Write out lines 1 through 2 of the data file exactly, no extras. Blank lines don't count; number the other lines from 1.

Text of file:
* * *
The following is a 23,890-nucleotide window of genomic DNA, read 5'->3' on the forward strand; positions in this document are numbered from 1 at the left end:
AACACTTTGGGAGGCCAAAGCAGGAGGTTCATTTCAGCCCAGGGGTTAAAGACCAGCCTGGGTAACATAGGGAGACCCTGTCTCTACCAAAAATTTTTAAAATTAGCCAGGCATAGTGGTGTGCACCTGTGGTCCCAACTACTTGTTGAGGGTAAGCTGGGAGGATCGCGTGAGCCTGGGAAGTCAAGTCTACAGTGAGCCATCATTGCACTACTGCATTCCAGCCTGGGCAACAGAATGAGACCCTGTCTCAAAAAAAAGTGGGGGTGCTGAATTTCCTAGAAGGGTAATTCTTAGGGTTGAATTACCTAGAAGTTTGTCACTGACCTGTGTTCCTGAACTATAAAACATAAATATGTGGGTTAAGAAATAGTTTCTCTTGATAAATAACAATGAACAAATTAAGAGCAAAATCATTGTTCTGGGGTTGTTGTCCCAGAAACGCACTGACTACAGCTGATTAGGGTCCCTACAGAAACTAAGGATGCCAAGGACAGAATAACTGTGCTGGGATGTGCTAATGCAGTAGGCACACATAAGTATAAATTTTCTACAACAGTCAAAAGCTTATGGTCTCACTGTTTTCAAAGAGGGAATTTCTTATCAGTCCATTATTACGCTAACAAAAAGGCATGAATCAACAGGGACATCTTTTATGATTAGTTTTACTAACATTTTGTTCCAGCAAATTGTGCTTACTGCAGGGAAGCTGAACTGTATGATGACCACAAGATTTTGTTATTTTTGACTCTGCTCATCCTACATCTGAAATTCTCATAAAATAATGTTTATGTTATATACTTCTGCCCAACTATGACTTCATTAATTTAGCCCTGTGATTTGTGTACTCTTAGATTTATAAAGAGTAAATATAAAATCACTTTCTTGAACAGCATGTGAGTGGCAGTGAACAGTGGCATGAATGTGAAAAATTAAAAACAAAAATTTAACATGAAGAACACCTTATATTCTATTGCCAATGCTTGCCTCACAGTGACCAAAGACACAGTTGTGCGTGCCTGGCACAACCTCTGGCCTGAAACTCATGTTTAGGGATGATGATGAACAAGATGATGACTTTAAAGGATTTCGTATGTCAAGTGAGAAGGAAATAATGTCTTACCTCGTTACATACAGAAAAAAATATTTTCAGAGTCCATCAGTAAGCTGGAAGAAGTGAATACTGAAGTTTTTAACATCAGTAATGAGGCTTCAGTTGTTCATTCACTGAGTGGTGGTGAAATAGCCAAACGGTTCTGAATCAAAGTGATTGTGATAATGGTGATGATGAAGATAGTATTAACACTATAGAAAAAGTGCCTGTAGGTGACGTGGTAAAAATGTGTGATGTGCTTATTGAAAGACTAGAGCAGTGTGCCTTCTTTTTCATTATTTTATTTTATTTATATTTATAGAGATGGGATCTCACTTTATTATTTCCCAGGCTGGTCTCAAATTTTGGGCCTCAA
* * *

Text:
The following is a 23,890-nucleotide window of genomic DNA, read 5'->3' on the forward strand; positions in this document are numbered from 1 at the left end:
AACACTTTGGGAGGCCAAAGCAGGAGGTTCATTTCAGCCCAGGGGTTAAAGACCAGCCTGGGTAACATAGGGAGACCCTGTCTCTACCAAAAATTTTTAAAATTAGCCAGGCATAGTGGTGTGCACCTGTGGTCCCAACTACTTGTTGAGGGTAAGCTGGGAGGATCGCGTGAGCCTGGGAAGTCAAGTCTACAGTGAGCCATCATTGCACTACTGCATTCCAGCCTGGGCAACAGAATGAGACCCTGTCTCAAAAAAAAGTGGGGGTGCTGAATTTCCTAGAAGGGTAATTCTTAGGGTTGAATTACCTAGAAGTTTGTCACTGACCTGTGTTCCTGAACTATAAAACATAAATATGTGGGTTAAGAAATAGTTTCTCTTGATAAATAACAATGAACAAATTAAGAGCAAAATCATTGTTCTGGGGTTGTTGTCCCAGAAACGCACTGACTACAGCTGATTAGGGTCCCTACAGAAACTAAGGATGCCAAGGACAGAATAACTGTGCTGGGATGTGCTAATGCAGTAGGCACACATAAGTATAAATTTTCTACAACAGTCAAAAGCTTATGGTCTCACTGTTTTCAAAGAGGGAATTTCTTATCAGTCCATTATTACGCTAACAAAAAGGCATGAATCAACAGGGACATCTTTTATGATTAGTTTTACTAACATTTTGTTCCAGCAAATTGTGCTTACTGCAGGGAAGCTGAACTGTATGATGACCACAAGATTTTGTTATTTTTGACTCTGCTCATCCTACATCTGAAATTCTCATAAAATAATGTTTATGTTATATACTTCTGCCCAACTATGACTTCATTAATTTAGCCCTGTGATTTGTGTACTCTTAGATTTATAAAGAGTAAATATAAAATCACTTTCTTGAACAGCATGTGAGTGGCAGTGAACAGTGGCATGAATGTGAAAAATTAAAAACAAAAATTTAACATGAAGAACACCTTATATTCTATTGCCAATGCTTGCCTCACAGTGACCAAAGACACAGTTGTGCGTGCCTGGCACAACCTCTGGCCTGAAACTCATGTTTAGGGATGATGATGAACAAGATGATGACTTTAAAGGATTTCGTATGTCAAGTGAGAAGGAAATAATGTCTTACCTCGTTACATACAGAAAAAAATATTTTCAGAGTCCATCAGTAAGCTGGAAGAAGTGAATACTGAAGTTTTTAACATCAGTAATGAGGCTTCAGTTGTTCATTCACTGAGTGGTGGTGAAATAGCCAAACGGTTCTGAATCAAAGTGATTGTGATAATGGTGATGATGAAGATAGTATTAACACTATAGAAAAAGTGCCTGTAGGTGACGTGGTAAAAATGTGTGATGTGCTTATTGAAAGACTAGAGCAGTGTGCCTTCTTTTTCATTATTTTATTTTATTTATATTTATAGAGATGGGATCTCACTTTATTATTTCCCAGGCTGGTCTCAAATTTTGGGCCTCAA